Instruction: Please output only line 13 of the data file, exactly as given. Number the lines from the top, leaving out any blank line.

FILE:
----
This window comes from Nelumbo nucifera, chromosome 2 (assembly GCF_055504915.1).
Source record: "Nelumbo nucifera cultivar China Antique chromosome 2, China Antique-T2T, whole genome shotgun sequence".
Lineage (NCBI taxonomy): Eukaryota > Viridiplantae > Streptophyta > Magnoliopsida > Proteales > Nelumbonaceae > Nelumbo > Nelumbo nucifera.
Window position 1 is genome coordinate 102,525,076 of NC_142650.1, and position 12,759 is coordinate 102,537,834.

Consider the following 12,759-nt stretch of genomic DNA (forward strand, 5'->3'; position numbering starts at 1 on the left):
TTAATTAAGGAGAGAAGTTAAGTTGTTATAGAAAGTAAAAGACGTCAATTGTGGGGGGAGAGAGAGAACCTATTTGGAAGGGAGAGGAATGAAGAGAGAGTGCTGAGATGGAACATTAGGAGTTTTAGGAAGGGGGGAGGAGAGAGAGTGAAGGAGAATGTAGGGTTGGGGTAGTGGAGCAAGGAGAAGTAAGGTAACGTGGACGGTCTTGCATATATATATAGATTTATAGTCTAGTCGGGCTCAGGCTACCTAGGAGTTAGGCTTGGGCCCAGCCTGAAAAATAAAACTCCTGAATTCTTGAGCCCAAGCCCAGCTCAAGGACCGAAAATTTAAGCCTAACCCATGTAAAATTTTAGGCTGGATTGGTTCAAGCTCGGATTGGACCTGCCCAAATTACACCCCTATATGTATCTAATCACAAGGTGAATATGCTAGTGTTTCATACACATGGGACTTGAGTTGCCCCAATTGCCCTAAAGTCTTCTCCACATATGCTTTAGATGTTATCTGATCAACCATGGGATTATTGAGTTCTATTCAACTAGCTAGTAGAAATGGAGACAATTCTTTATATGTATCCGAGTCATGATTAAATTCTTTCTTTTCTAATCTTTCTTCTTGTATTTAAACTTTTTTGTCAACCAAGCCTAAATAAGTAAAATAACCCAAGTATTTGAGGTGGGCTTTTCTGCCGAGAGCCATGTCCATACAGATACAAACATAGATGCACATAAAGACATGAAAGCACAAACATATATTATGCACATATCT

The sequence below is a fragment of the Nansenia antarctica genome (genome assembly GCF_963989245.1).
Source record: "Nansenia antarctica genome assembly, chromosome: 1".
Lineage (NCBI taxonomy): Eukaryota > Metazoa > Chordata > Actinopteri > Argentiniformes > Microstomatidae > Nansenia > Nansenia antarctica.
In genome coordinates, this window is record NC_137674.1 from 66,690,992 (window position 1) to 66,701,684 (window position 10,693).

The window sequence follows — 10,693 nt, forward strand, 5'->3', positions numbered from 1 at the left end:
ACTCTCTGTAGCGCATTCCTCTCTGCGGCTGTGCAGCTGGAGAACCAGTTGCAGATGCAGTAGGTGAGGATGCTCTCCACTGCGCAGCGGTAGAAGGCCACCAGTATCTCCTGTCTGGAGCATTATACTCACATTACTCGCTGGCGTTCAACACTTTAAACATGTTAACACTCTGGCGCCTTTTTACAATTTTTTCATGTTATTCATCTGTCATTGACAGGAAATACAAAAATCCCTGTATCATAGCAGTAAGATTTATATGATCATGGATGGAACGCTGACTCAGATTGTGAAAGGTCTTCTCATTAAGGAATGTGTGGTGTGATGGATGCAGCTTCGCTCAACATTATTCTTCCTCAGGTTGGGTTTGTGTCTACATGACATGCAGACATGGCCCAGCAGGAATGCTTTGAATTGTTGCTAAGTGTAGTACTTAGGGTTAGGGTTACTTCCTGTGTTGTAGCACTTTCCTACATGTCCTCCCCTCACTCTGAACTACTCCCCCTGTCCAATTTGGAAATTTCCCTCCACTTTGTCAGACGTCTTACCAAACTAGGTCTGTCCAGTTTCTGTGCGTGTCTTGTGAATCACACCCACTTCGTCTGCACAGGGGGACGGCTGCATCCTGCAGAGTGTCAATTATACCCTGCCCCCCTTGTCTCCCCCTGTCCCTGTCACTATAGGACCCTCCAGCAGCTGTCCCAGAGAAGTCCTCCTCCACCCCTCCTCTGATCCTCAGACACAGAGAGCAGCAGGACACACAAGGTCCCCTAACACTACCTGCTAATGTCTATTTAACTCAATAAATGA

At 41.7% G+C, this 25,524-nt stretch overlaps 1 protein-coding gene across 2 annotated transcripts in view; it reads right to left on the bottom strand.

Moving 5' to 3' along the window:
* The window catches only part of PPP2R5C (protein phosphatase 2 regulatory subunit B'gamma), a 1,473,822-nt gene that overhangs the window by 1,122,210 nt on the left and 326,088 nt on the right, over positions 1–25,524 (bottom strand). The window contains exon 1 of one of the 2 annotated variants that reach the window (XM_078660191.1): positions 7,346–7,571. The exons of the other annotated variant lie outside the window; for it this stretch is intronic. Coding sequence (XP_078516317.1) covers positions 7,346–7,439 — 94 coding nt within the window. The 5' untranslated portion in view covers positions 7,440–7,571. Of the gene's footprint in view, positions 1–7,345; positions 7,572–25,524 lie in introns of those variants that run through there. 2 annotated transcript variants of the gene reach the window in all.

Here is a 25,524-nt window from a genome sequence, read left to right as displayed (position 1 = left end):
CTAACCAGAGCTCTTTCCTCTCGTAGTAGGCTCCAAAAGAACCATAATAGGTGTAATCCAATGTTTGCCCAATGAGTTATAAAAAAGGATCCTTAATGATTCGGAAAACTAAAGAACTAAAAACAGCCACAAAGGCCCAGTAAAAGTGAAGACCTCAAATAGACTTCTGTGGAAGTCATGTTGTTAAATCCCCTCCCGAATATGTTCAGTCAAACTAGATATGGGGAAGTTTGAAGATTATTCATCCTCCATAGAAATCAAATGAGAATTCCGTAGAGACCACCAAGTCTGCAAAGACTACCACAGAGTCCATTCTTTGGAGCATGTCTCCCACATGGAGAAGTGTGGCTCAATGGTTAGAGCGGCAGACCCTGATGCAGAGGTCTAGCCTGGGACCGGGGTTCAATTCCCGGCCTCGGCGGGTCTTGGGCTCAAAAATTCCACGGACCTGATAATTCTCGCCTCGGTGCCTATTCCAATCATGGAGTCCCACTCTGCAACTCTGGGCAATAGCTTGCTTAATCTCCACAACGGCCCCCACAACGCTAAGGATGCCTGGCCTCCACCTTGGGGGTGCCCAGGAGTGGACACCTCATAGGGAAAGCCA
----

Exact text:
At 41.7% G+C, this 25,524-nt stretch overlaps 1 protein-coding gene across 2 annotated transcripts in view; it reads right to left on the bottom strand.